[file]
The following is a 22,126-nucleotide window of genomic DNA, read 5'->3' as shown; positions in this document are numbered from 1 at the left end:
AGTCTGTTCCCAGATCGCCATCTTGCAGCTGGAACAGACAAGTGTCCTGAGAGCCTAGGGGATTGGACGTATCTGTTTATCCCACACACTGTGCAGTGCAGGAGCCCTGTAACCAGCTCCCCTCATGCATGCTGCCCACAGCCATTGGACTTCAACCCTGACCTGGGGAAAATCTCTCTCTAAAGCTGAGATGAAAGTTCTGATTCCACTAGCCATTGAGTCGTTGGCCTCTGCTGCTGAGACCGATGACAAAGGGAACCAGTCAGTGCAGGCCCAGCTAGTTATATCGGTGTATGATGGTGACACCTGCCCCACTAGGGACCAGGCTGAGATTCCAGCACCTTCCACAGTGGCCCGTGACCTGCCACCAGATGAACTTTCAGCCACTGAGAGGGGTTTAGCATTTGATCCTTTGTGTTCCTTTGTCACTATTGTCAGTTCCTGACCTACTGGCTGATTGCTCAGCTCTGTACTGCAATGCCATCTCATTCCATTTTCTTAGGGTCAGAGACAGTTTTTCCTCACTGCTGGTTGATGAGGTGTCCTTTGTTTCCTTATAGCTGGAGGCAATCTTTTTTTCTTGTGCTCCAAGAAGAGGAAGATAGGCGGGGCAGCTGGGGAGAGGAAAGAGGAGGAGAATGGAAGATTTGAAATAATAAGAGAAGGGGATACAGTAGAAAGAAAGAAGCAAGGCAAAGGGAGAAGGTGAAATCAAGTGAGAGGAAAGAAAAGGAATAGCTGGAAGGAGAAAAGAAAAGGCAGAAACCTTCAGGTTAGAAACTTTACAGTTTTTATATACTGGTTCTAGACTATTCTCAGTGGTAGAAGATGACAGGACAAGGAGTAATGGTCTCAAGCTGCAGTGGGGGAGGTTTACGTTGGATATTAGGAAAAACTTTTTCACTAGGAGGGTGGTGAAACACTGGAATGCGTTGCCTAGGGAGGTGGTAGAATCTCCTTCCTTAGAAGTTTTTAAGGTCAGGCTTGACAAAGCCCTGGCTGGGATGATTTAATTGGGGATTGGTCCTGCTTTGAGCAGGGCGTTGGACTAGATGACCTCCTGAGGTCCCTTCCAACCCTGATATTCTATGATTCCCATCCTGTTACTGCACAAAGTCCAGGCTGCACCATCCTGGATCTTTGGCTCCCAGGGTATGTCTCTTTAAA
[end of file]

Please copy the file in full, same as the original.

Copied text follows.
The following is a 22,126-nucleotide window of genomic DNA, read 5'->3' as shown; positions in this document are numbered from 1 at the left end:
AGTCTGTTCCCAGATCGCCATCTTGCAGCTGGAACAGACAAGTGTCCTGAGAGCCTAGGGGATTGGACGTATCTGTTTATCCCACACACTGTGCAGTGCAGGAGCCCTGTAACCAGCTCCCCTCATGCATGCTGCCCACAGCCATTGGACTTCAACCCTGACCTGGGGAAAATCTCTCTCTAAAGCTGAGATGAAAGTTCTGATTCCACTAGCCATTGAGTCGTTGGCCTCTGCTGCTGAGACCGATGACAAAGGGAACCAGTCAGTGCAGGCCCAGCTAGTTATATCGGTGTATGATGGTGACACCTGCCCCACTAGGGACCAGGCTGAGATTCCAGCACCTTCCACAGTGGCCCGTGACCTGCCACCAGATGAACTTTCAGCCACTGAGAGGGGTTTAGCATTTGATCCTTTGTGTTCCTTTGTCACTATTGTCAGTTCCTGACCTACTGGCTGATTGCTCAGCTCTGTACTGCAATGCCATCTCATTCCATTTTCTTAGGGTCAGAGACAGTTTTTCCTCACTGCTGGTTGATGAGGTGTCCTTTGTTTCCTTATAGCTGGAGGCAATCTTTTTTTCTTGTGCTCCAAGAAGAGGAAGATAGGCGGGGCAGCTGGGGAGAGGAAAGAGGAGGAGAATGGAAGATTTGAAATAATAAGAGAAGGGGATACAGTAGAAAGAAAGAAGCAAGGCAAAGGGAGAAGGTGAAATCAAGTGAGAGGAAAGAAAAGGAATAGCTGGAAGGAGAAAAGAAAAGGCAGAAACCTTCAGGTTAGAAACTTTACAGTTTTTATATACTGGTTCTAGACTATTCTCAGTGGTAGAAGATGACAGGACAAGGAGTAATGGTCTCAAGCTGCAGTGGGGGAGGTTTACGTTGGATATTAGGAAAAACTTTTTCACTAGGAGGGTGGTGAAACACTGGAATGCGTTGCCTAGGGAGGTGGTAGAATCTCCTTCCTTAGAAGTTTTTAAGGTCAGGCTTGACAAAGCCCTGGCTGGGATGATTTAATTGGGGATTGGTCCTGCTTTGAGCAGGGCGTTGGACTAGATGACCTCCTGAGGTCCCTTCCAACCCTGATATTCTATGATTCCCATCCTGTTACTGCACAAAGTCCAGGCTGCACCATCCTGGATCTTTGGCTCCCAGGGTATGTCTCTTTAAA